According to Paulo Freire, transformative change is articulated when people develop their power to perceive the way they exist in the world critically and begin to view the world  not as a static reality but as a reality in the process of transformation. In fact, Freire’s writings had roots in his lived experiences.

This could be one of the reasons why autobiography has been a favourite literary style among the Dalit authors. It reiterates the emphasis placed by them on the authenticity of lived experiences. Valmiki’s Joothan presents his experiences of birth and growing up in the untouchable Chuhra caste of Barla, Uttar Pradesh; his struggles to survive this life of perpetual mental and physical persecution, his transformation into a speaker and recorder of the exploitation he endured. His is not only an individual voice, but is also representative of a stigmatised community, whose annals find no place in mainstream Hindi literature. Joothan literally means food left on one’s plate. The word carries connotations of purity and pollution as jootha is equivalent to being polluted. Therefore, the title can be said to encapsulate the pain, humiliation and oppression that Valmiki’s community faced, as he gives a detailed description of collecting, preserving and eating joothan brought from the Tyagi homes. The Dalit narrator relives these traumatic experiences again.

In Advaita Mallabarman’s auto-ethnography Titas Ekti Nodir Naam (A River Called Titas) the everyday lives of the Malo, an untouchable fisherman community, find expression. The Malos faced contemptuous and oppressive treatment from the Kayasthas. Mallabarman believes that his community is not devoid of the voice of protest. However, it is the very lack of institutionalisation of their lives that makes them helpless in the face of injustice. They take on a variety of languages to express their anguish. His report weaves an alternative narrative, that reflects a promise of sculpting the Dalit ideology and glimpses of their lives. In this sense, it represents a literary counter-current.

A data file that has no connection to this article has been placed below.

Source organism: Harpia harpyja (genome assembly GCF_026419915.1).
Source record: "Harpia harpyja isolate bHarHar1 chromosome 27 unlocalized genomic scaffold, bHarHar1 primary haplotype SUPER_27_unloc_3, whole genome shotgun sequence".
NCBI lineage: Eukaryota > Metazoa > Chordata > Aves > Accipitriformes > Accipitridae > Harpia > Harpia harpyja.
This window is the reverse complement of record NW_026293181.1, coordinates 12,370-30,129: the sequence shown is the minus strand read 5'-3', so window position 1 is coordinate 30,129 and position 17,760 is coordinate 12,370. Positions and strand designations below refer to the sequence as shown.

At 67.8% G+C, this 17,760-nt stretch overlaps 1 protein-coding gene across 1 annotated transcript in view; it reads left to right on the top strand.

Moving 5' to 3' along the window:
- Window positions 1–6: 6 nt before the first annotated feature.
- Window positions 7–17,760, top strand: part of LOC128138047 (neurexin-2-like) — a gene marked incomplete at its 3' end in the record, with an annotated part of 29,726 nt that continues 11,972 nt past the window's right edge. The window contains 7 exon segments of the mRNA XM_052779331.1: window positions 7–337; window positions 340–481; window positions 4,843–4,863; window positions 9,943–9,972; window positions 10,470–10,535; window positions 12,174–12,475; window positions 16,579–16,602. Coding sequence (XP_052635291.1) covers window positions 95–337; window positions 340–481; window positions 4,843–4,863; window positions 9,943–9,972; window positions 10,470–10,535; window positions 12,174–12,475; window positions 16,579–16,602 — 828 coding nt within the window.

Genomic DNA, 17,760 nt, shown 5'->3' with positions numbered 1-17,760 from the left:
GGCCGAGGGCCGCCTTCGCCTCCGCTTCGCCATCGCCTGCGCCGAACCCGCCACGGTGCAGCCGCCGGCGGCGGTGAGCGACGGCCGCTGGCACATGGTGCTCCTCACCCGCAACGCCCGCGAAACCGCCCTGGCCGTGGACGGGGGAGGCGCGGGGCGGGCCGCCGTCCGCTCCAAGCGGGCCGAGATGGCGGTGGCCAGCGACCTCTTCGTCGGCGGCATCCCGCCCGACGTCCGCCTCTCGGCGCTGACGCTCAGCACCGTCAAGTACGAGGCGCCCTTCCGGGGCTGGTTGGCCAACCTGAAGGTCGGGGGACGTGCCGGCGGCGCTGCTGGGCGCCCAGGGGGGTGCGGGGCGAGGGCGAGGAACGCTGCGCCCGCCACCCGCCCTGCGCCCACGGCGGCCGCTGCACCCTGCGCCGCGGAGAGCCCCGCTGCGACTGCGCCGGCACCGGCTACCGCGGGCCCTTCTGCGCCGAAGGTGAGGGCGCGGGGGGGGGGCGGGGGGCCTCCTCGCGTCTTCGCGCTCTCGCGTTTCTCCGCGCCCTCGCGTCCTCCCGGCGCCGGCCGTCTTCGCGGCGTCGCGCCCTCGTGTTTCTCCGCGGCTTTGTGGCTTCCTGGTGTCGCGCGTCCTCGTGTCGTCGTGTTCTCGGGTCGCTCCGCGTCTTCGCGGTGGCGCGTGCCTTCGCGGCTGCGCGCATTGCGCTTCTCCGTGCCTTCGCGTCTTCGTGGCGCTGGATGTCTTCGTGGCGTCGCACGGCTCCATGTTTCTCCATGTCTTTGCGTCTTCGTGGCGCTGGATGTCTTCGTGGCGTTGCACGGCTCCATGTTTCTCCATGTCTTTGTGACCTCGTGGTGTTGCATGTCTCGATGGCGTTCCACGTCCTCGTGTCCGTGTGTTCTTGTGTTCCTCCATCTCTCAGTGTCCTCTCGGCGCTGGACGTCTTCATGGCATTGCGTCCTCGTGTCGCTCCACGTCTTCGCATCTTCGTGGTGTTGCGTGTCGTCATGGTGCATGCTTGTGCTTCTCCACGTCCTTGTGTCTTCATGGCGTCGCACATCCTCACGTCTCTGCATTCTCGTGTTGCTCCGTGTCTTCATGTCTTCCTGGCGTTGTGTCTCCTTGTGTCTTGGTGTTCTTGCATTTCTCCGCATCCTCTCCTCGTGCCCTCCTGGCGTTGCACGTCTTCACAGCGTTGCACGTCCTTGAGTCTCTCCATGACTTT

Limbale’s ‘Akkarmashi : The Outcaste’ is a candid depiction of Limbales’s childhood as a half Dalit- the illegitimate child born of a Patil man and an untouchable Mahar woman. It contains a frighteningly graphic depiction of the wants and woes of a Dalit child. However, what might appear as a sudden transformation of a narrative from humiliation and hunger, to a philosophical and saintly detachment, must not be read as idealizing reality. It brings forth the desires of a better place, a better life.

The Dalit Counter Public 

Anupama Rao analyses the politicization of the Dalit identity and how the transformation of the stigma of untouchability into a vociferously contested political category was intrinsic to this process. Sharmila Rege opines that sociological and activist significance of Dalit literature lies in the fact that instead of having a literary intention, it aims to communicate the group’s oppression, imprisonment and struggle. The novels, autobiographies, literary criticism, short stories, memoirs and poetry penned by Dalit authors may be viewed constituting the Dalit literary ‘counter-public’.